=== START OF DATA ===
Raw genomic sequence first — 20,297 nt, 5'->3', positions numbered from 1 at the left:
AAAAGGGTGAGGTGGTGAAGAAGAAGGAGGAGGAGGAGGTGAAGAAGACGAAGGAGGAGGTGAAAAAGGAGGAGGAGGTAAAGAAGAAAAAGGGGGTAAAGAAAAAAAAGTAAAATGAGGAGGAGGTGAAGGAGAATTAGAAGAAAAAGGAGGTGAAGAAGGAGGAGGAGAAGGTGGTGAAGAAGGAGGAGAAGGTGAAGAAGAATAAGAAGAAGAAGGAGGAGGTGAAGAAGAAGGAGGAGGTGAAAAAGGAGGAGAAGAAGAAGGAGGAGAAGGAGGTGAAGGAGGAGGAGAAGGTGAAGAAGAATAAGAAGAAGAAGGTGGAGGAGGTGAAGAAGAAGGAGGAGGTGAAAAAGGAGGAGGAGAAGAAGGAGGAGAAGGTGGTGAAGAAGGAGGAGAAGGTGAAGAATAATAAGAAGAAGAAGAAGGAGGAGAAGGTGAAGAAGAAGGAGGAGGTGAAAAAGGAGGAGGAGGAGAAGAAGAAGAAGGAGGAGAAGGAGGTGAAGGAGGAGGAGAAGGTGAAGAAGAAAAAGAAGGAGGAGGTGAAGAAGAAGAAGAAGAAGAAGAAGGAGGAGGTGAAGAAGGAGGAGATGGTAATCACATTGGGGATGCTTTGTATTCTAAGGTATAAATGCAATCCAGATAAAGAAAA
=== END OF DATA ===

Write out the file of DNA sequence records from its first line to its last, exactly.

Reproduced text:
Raw genomic sequence first — 20,297 nt, 5'->3', positions numbered from 1 at the left:
AAAAGGGTGAGGTGGTGAAGAAGAAGGAGGAGGAGGAGGTGAAGAAGACGAAGGAGGAGGTGAAAAAGGAGGAGGAGGTAAAGAAGAAAAAGGGGGTAAAGAAAAAAAAGTAAAATGAGGAGGAGGTGAAGGAGAATTAGAAGAAAAAGGAGGTGAAGAAGGAGGAGGAGAAGGTGGTGAAGAAGGAGGAGAAGGTGAAGAAGAATAAGAAGAAGAAGGAGGAGGTGAAGAAGAAGGAGGAGGTGAAAAAGGAGGAGAAGAAGAAGGAGGAGAAGGAGGTGAAGGAGGAGGAGAAGGTGAAGAAGAATAAGAAGAAGAAGGTGGAGGAGGTGAAGAAGAAGGAGGAGGTGAAAAAGGAGGAGGAGAAGAAGGAGGAGAAGGTGGTGAAGAAGGAGGAGAAGGTGAAGAATAATAAGAAGAAGAAGAAGGAGGAGAAGGTGAAGAAGAAGGAGGAGGTGAAAAAGGAGGAGGAGGAGAAGAAGAAGAAGGAGGAGAAGGAGGTGAAGGAGGAGGAGAAGGTGAAGAAGAAAAAGAAGGAGGAGGTGAAGAAGAAGAAGAAGAAGAAGAAGGAGGAGGTGAAGAAGGAGGAGATGGTAATCACATTGGGGATGCTTTGTATTCTAAGGTATAAATGCAATCCAGATAAAGAAAA